Local, national musicians utilize song as tool for activism

Cellist and music teacher Beth Almore frequently plays her instrument at Marcus-David Peters Circle to bring attention to the Black Lives Matter movement. Photo by Megan Lee

Ebonique Little, Contributing Writer

Cellist Beth Almore sits once a week near a graffitied Confederate statue and scattered protest signs, playing a somber song for 8 minutes and 46 seconds — signifying how long former Minneapolis police officer Derek Chauvin knelt on George Floyd’s neck.

“And even I feel like after six minutes, I’m like ‘Oh my God, I can’t believe this piece is still going,’” Almore said. “It’s horrifying, and there’s no way we can understand what that felt like.”

In Marcus-David Peters Circle, the area surrounding the Robert E. Lee statue, local musicians frequently perform as a form of activism. Named after the VCU alumnus who was killed by a Richmond Police officer in 2018, the area is a hub for Black Lives Matter protests in the city.

Almore, a Richmond resident and itinerant music teacher, said she plays her cello at the circle because she doesn’t know how else to express her emotions. She was surprised by the number of memorials at the site, which pay tribute to victims of police brutality. 

“So I just said, ‘I have to come play music for these people,’” Almore said. “I just thought, if there is something in the universe where they can understand — if there is an afterlife — I want them to know that we are deeply sad about what happened to them.”

Almore said she redirects the attention she garners to the demands of the protesters.

“I realized that, essentially, I’m making a spectacle of myself when I put myself out there playing the cello,” Almore said. “As a Black woman, that attracts attention and I can leverage that and use that as a platform to speak the Black Lives Matter truth.”

Richmond-based jazz band No BS! Brass performed at Marcus-David Peters Circle on July 28, when Floyd’s family visited for the unveiling of the George Floyd Hologram Memorial Project. The 11-piece band played original songs, such as “RVA All Day” and “3am Bounce.” 

One of the band’s trombonists, Reggie Pace, said music is important for this movement, especially in the midst of the pandemic. He was happy to see the Richmond community come together.

“It was great,” Pace said. “You know, I think music is a great way to make it really clear that there’s lots of people doing positive things in the area when it gets characterized as like, anarchy or just destruction all the time when people speak of the movement.”

Since then, Pace said he frequents the location to participate in the community events, like movies, gardens, art and performances. He notices musicians there nearly every day.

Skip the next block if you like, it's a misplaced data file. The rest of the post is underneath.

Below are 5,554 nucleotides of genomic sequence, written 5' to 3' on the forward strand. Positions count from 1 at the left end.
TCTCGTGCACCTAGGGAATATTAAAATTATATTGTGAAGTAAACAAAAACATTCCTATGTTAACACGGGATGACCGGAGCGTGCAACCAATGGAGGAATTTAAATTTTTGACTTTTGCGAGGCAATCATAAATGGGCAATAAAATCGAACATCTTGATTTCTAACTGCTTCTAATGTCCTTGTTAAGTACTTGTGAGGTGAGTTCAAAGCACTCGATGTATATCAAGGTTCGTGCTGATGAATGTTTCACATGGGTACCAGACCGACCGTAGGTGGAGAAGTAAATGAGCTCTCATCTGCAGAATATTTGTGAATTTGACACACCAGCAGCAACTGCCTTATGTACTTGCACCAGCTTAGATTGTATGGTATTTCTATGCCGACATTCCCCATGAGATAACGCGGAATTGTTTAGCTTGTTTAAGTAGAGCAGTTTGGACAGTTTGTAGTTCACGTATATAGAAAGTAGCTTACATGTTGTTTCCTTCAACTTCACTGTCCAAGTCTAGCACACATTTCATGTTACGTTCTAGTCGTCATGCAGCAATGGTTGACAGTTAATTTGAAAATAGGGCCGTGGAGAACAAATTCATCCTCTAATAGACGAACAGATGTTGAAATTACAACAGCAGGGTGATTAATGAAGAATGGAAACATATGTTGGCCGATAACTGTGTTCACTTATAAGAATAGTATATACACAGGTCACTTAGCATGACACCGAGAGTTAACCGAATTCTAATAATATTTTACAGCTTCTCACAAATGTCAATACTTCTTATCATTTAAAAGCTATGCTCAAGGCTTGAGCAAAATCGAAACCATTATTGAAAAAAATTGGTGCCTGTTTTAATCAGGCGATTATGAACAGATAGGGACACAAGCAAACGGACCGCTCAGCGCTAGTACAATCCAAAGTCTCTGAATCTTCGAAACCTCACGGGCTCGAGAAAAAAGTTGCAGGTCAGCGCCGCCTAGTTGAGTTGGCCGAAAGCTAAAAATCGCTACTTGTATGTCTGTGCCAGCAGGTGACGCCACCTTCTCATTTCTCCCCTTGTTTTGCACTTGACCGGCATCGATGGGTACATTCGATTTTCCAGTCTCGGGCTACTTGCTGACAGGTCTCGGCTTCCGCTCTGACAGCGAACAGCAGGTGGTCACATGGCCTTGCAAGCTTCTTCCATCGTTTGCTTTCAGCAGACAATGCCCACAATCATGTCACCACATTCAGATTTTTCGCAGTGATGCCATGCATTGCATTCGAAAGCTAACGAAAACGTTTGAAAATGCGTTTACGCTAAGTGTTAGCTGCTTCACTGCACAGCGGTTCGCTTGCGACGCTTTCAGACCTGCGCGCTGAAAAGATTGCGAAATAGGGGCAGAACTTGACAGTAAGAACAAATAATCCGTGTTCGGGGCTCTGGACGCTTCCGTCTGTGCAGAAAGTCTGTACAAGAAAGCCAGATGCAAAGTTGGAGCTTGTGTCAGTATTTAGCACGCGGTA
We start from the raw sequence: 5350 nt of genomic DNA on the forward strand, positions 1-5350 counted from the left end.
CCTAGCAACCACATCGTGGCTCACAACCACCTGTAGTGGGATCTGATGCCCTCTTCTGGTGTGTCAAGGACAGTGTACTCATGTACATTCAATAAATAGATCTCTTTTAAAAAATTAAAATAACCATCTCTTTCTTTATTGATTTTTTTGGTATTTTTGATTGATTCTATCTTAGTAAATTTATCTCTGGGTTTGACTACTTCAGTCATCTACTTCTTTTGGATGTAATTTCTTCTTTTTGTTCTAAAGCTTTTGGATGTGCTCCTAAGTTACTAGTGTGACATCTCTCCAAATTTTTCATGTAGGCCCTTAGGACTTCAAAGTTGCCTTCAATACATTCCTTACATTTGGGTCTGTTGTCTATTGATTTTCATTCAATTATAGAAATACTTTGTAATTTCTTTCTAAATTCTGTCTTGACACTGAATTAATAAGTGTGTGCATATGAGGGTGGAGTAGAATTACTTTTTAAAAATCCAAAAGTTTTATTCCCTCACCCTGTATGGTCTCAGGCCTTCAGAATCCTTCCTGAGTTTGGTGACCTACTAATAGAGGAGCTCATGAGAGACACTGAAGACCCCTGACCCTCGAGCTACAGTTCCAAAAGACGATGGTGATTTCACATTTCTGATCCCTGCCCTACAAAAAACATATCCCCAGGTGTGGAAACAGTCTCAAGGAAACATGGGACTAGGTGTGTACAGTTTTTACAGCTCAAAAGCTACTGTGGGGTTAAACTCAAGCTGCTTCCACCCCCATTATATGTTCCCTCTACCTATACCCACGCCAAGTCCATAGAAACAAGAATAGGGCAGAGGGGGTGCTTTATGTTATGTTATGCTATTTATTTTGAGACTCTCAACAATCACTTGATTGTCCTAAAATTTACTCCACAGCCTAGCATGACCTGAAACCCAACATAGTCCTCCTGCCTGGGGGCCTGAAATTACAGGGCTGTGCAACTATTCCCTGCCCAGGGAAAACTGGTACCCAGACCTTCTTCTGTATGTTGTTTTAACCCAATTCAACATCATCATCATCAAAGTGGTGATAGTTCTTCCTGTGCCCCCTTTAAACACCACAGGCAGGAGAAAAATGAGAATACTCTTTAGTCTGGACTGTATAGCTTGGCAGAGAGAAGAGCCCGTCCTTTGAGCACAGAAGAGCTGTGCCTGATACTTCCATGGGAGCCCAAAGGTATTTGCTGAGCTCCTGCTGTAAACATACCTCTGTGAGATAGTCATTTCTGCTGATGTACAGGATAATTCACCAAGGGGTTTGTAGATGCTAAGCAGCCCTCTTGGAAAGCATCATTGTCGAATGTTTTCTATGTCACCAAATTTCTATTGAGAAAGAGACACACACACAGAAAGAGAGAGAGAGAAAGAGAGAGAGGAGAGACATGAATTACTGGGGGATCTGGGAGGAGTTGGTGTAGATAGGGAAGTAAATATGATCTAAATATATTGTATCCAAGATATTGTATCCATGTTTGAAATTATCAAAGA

“It’s a different type of historical landmark now,” Pace said.

The Black Lives Matter movement has grown to include several hip-hop and R&B artists seeking justice.

Petersburg, Virginia, native Trey Songz released “2020 Riots: How Many Times,” a ballad that questions the cycle of police brutality. 

Songz repeats similar questions over the track’s piano melody and gospel choir. “How many mothers have to cry?/How many brothers gotta die?/How many more times?”

The accompanying music video includes footage from Richmond protests and the Black Lives Matter events that the artist hosted around the city on Juneteenth weekend.

Rapper YG also organized a demonstration in June and captured it for his “FTP” music video, where he urges listeners to support defunding the police. With over 100,000 people in attendance, according to crowd estimates by Black Lives Matter Los Angeles, some believe it was the biggest anti-racism protest held in Los Angeles to date.

In the song, the rapper conveys his distrust with law enforcement in the line, “Protect and serve mean duck and swerve.”

In a soulful tone, Grammy-award winner H.E.R. sings “If we all agree that we’re equal as people, then why can’t we see what is evil?” in her song “I Can’t Breathe,” the title echoing Floyd’s pleas before he was killed.

Over the strums of a guitar, Floyd’s name is surrounded by countless others. In the end of the video, H.E.R. highlights one phrase in yellow: “Black Lives Matter.”

Pace believes the growing number of musicians encapsulating the Black Lives Matter movement is significant.

“It’s just a sign of the times, you know, the music — it’ll last forever,” Pace said. “So, being a part of keeping people’s spirits up is how I feel like music and art helps with change.”

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